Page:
Although PSC has never been reported with CRMO, there are rare reported cases of PSC with SAPHO, the adult counterpart to CRMO. A large systematic review examining SAPHO syndrome and IBD association identified a total of 39 patients with SAPHO and IBD overlap. Within this cohort, 2 patients also had PSC . As PSC and its relationship to IBD is mostly described in literature on adult patients , perhaps the PSC and CRMO association is being captured in the adult population in the form of SAPHO. To our knowledge, AIH has not been reported with SAPHO.
In summary, our report describes the previously undocumented association of AIH/PSC and CRMO. Interestingly, PSC has been rarely documented in patients with both IBD and SAPHO, the adult counterpart of CRMO. As both PSC and CRMO have also been individually associated with IBD, this highlights the importance of IBD pathophysiology in both conditions. As the diagnosis of CRMO may predate IBD presentation, patients with recently diagnosed CRMO may benefit from monitoring for evidence of IBD and its associated conditions, PSC and AIH. Since adults with SAPHO have been reported to develop PSC, we hypothesize that CRMO patients may potentially develop PSC later in life. Long-term follow-up of these patients will be valuable in determining whether they follow the same natural history as their counterparts without gastrointestinal or liver disease.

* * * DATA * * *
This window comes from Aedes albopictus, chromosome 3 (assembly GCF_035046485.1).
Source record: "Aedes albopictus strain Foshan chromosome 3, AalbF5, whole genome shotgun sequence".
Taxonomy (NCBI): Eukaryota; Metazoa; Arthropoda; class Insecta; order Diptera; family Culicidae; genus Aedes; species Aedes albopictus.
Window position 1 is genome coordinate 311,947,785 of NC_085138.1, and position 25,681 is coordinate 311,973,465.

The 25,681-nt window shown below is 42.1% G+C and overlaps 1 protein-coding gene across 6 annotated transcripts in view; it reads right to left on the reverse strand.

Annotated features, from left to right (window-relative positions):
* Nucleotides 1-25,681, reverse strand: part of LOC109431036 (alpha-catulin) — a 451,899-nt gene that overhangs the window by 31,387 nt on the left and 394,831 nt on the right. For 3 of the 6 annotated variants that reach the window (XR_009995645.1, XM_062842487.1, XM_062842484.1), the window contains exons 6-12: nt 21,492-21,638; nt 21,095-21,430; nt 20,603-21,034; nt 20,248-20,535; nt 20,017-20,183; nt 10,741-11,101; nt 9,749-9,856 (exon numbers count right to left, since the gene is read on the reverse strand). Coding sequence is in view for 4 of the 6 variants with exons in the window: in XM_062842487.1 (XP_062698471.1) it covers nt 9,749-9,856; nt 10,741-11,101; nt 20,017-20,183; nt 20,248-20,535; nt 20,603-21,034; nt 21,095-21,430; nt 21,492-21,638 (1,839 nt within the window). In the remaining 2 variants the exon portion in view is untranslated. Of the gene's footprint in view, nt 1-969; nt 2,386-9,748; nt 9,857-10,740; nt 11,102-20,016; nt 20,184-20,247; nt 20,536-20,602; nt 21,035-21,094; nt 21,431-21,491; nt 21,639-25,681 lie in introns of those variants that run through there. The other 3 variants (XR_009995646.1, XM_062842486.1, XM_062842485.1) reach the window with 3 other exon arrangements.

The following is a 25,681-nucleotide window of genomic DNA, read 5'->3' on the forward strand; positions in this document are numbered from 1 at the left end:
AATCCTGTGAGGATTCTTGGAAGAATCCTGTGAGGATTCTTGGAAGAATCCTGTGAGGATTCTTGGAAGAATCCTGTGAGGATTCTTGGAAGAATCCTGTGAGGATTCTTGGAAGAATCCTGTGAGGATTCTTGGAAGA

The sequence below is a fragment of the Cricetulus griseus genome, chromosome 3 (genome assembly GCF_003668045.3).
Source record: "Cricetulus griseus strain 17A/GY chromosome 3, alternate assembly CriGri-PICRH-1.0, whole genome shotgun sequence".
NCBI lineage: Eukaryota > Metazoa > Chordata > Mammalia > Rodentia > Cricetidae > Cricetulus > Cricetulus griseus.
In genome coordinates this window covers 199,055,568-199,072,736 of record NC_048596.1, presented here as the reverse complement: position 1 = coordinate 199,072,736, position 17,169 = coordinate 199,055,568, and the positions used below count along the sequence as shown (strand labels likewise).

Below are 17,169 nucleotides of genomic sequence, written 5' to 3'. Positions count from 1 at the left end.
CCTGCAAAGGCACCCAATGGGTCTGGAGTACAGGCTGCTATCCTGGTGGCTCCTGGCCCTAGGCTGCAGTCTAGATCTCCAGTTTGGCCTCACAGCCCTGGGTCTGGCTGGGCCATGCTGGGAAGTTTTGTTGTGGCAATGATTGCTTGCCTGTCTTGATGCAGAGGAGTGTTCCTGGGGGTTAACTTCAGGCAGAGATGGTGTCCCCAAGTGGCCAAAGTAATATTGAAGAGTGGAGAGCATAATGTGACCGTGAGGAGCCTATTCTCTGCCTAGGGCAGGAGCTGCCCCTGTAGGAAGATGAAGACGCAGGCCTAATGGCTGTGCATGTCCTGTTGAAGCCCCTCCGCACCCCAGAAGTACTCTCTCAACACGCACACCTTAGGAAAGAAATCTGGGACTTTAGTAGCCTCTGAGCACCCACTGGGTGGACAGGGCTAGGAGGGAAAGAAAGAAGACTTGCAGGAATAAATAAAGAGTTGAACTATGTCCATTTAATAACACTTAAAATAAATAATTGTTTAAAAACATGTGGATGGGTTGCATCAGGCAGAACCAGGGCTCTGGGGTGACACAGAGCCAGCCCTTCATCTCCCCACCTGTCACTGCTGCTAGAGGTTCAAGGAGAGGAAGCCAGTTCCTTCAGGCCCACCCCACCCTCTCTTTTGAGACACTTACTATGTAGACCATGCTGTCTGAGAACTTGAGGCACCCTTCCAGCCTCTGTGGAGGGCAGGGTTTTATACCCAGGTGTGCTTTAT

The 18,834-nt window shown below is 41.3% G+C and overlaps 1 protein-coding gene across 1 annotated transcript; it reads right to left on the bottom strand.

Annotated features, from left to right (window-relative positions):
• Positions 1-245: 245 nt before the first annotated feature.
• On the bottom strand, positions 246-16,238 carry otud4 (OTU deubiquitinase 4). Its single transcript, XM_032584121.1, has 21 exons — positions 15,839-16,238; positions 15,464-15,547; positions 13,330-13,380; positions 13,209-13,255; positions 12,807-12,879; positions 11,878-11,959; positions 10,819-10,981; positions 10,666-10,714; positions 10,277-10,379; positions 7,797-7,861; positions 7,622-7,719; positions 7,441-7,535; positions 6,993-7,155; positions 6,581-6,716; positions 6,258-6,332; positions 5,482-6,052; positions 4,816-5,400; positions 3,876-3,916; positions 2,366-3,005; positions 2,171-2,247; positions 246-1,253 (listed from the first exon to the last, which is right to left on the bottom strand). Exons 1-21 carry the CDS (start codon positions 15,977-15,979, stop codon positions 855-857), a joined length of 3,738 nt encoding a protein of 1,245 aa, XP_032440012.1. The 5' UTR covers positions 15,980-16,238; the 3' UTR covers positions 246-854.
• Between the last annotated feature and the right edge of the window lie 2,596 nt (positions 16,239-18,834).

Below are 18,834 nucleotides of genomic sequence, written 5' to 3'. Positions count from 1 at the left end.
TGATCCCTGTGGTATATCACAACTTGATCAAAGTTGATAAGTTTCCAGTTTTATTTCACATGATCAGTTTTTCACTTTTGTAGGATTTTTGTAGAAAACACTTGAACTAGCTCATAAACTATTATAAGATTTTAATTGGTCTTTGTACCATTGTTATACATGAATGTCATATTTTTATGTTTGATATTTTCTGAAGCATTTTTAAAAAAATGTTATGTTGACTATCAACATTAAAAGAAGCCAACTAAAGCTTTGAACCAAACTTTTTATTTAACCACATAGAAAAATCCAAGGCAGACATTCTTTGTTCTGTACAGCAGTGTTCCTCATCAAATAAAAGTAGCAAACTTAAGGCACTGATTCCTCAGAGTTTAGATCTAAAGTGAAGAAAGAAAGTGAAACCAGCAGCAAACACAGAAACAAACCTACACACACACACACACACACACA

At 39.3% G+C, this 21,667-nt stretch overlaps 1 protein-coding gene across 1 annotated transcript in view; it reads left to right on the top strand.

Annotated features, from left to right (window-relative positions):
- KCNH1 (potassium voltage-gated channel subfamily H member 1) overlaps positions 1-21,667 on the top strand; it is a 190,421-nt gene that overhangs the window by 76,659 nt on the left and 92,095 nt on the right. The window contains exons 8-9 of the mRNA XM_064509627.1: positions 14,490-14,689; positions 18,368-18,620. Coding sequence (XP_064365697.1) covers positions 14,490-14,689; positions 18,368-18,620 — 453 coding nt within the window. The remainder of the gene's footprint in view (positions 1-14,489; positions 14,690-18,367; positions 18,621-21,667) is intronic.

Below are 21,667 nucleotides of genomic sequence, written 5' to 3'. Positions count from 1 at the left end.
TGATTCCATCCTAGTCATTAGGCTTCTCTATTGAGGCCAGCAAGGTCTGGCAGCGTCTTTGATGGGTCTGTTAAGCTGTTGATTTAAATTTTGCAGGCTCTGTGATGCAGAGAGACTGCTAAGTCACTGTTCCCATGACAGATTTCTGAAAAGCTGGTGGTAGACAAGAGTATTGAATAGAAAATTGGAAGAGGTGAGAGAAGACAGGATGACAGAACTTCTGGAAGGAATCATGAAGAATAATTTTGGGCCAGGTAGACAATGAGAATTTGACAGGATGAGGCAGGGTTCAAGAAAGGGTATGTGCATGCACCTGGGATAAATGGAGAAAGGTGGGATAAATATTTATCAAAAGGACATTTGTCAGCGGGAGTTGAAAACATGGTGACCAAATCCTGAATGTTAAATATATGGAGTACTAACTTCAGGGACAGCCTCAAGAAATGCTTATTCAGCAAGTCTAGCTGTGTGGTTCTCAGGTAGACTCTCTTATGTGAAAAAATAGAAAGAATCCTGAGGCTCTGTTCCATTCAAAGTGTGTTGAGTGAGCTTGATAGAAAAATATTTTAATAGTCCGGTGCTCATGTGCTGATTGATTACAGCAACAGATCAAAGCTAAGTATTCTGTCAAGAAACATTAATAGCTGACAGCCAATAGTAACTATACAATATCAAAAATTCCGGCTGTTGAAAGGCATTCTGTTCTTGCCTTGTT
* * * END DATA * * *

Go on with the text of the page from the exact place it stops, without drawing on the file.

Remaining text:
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HY collated patient information, drafted the manuscript, and completed literature review. OG and LT reviewed and edited the manuscript and collaborated in preparation for submission. All authors have read and approved the manuscript.
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Ng, H.Y., Guttman, O.R. & Tucker, L.B. Chronic recurrent multifocal osteomyelitis and primary sclerosing cholangitis with type 1 autoimmune hepatitis in a child with ulcerative colitis: a case report.
BMC Rheumatol5, 16 (2021). https://doi.org/10.1186/s41927-021-00186-3